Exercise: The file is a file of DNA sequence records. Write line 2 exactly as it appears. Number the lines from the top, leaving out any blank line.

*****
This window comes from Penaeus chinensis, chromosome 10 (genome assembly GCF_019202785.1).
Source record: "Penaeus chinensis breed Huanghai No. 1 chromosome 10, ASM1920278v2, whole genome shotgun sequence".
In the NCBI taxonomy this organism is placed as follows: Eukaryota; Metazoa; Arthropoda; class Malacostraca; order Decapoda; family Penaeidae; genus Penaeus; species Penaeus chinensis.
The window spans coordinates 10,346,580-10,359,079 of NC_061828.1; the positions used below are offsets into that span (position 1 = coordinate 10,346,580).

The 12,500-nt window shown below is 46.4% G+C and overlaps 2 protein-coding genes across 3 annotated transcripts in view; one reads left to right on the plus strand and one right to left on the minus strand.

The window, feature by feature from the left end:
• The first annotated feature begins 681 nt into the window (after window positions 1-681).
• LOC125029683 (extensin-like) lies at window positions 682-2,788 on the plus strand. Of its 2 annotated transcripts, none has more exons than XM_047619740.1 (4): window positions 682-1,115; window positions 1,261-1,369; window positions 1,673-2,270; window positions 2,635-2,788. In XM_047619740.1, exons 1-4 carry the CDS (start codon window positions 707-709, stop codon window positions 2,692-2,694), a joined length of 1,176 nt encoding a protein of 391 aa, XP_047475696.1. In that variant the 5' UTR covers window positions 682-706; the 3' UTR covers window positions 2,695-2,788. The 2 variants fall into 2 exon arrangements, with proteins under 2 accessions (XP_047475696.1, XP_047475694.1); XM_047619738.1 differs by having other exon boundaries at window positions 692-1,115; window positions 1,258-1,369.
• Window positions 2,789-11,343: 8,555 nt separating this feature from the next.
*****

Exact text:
Source record: "Penaeus chinensis breed Huanghai No. 1 chromosome 10, ASM1920278v2, whole genome shotgun sequence".